This genesis of land from the sea, and development of its ecosphere, has provided scientists from all corners of the world with fantastic research opportunities, such as biology, marine biology, geology, biochemistry and microbiology.
The sterile, virgin rock of Surtsey is truly a scientific Treasure Island and was immediately declared a protected area.
Many aspects of Surtsey's development have come as a surprise, and even changed scientists' previous assumptions. In the course of only a few years, the rocks on Surtsey's shores were as sea-scourged as those on a shoreline tens of thousands, or even millions of years old. It was almost beyond belief how fast this happened.
Sturla Fridriksson, who has followed the island's development closely from its very inception, points out that Surtsey has disproved the theory that lichens and mosses are necessary first colonisers. He says: "On Surtsey, higher plants [grasses, flowering plants etc] acquired footholds on their own. And seeds are not only borne to Surtsey from Iceland - migrating birds can bring seeds from other countries across the Atlantic, such as from the UK and Greenland."
Birds have played the greatest role in the development of the island ecosphere. An incredible number of seabirds nest in the Westman Islands, so it comes hardly as a surprise that some of them should touch down on Surtsey during the early weeks of the eruption.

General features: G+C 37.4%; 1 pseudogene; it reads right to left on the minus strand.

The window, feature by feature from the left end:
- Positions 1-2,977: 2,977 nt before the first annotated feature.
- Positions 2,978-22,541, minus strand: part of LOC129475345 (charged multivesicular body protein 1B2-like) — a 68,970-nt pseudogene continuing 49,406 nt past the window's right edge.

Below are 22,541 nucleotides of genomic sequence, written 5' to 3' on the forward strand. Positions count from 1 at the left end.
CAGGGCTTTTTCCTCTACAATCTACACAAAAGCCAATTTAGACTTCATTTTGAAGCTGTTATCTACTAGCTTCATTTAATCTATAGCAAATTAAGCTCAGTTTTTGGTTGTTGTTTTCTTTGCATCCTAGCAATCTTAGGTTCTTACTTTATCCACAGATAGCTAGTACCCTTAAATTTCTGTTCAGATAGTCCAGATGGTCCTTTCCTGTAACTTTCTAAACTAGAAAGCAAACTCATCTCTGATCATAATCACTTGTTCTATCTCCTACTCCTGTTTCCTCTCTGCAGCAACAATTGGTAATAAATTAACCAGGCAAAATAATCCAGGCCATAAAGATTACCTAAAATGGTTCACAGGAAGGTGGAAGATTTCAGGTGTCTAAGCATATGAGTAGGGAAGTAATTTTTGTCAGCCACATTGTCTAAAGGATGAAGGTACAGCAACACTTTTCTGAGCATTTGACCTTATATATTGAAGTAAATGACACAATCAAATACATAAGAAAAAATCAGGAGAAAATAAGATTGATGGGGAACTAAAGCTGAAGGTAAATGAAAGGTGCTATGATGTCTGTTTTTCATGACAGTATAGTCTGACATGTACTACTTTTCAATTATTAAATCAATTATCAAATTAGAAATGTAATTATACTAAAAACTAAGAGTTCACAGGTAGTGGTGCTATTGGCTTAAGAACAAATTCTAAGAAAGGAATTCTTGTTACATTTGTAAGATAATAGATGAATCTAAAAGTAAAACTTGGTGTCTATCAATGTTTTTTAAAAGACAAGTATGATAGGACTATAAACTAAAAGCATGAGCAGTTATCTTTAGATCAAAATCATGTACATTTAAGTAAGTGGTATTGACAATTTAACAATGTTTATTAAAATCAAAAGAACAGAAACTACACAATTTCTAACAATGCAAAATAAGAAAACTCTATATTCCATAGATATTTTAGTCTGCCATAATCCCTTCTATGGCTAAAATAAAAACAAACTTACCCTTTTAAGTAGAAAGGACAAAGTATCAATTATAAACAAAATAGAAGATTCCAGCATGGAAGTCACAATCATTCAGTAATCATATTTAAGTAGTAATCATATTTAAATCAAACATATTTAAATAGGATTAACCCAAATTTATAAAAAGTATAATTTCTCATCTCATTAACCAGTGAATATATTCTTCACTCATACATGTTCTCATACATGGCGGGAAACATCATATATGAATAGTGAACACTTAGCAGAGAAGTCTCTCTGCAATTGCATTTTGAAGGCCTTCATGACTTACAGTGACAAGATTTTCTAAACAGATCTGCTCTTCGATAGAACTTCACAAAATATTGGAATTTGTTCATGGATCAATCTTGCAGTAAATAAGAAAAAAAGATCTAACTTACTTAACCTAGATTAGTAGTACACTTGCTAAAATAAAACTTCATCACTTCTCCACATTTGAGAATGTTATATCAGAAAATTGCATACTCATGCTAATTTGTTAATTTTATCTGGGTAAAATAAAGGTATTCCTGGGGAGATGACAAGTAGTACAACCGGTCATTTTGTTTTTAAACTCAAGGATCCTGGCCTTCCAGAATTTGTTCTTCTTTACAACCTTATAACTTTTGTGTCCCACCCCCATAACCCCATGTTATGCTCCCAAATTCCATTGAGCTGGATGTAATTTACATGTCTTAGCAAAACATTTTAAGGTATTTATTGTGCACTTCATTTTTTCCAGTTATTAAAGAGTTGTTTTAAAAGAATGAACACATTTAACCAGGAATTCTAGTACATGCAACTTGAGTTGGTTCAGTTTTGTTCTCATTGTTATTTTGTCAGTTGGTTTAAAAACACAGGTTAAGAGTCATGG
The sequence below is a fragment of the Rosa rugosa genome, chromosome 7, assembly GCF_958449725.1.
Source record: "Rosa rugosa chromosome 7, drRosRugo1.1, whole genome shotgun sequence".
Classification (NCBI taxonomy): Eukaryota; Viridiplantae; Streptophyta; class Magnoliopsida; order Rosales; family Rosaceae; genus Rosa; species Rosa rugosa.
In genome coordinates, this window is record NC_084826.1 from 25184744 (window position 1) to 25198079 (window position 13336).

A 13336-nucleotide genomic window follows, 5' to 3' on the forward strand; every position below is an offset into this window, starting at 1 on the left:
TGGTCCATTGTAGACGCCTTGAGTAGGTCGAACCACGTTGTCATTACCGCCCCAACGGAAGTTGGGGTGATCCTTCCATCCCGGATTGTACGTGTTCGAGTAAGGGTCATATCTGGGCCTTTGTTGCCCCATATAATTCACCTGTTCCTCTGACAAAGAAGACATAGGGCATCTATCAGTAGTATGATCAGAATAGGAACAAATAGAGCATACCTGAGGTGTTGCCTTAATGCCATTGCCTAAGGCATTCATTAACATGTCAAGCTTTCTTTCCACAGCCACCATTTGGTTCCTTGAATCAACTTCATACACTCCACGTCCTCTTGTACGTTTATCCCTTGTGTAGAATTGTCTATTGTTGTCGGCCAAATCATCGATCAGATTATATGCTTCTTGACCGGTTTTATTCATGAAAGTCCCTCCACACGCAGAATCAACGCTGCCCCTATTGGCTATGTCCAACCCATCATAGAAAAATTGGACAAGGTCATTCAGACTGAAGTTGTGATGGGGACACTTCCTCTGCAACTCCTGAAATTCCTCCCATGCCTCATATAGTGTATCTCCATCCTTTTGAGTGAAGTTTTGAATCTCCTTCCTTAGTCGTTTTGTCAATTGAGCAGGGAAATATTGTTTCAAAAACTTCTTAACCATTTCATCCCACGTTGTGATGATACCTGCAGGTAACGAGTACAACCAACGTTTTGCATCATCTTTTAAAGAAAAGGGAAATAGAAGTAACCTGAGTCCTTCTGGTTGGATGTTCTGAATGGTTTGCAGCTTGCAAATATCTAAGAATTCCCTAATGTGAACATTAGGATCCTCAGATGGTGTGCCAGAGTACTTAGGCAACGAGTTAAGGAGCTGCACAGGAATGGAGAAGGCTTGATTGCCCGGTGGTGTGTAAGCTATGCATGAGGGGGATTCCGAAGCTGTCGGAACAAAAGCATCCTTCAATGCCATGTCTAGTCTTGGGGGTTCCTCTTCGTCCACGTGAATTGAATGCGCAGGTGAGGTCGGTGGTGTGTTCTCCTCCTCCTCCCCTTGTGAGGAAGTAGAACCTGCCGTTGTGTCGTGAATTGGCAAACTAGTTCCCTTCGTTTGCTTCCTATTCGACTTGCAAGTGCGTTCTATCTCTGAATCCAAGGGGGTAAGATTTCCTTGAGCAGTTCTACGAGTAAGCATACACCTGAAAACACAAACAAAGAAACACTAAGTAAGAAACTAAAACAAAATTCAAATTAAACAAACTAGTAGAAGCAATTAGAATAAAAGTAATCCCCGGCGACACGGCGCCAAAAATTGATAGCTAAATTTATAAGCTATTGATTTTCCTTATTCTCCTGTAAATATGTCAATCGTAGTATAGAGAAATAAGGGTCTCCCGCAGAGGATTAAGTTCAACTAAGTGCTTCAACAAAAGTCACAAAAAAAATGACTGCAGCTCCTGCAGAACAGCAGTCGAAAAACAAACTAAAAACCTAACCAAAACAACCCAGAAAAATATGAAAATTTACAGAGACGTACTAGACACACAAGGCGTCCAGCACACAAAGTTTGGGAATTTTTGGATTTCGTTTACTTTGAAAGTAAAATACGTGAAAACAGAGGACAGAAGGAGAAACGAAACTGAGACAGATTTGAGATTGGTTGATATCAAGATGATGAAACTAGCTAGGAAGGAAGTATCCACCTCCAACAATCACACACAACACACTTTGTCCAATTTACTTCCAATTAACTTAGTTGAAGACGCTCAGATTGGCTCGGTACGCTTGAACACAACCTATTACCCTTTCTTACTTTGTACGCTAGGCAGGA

The first birds to nest on Surtsey were the northern fulmar and the black guillemot who settled here in the spring of 1970. Two guillemot chicks that emerged from their eggs that summer have the honour of being called the first Surtsey natives.
For some time, the development of Surtsey's ecology was fairly slow, but a turning point was reached in the summer of 1985
. An optimistic pair of lesser black-backed gulls nested by a miniture clump of vegetation in the black lava. The following year they reappeared, bringing friends and relatives who also nested in the area.
Nesting birds grew in number with each passing year, soon joined by the herring gull. For their nests, the gulls used the first hardy plants that had taken root on Surtsey, sea rockets, sea sandworts and lyme grass - plants which were already friends to the scientists who visited them each year.
The nesting grounds provided organic fertiliser, while the gulls transported seeds from nearby islands, greatly boosting the variety of vegetation. Soon patches of grass and flowering plants formed and the southern tip of the island became an oasis in the desert of black lava on the wave-beaten shore. Today the area covers approximately 10 hectares.

This intriguing co-habitation between fowl and flora has brought richness and diversity to the habitat. In the summer of 2002, pair of grey-lag geese, with two half-grown chicks, were found on Surtsey - grazing animals had arrived.
Now even three willow species have appeared on the island. And so the life forms multiply and support one another; vegetation gradually spreads over the island, soil formation increases and with it diversity of flora and fauna.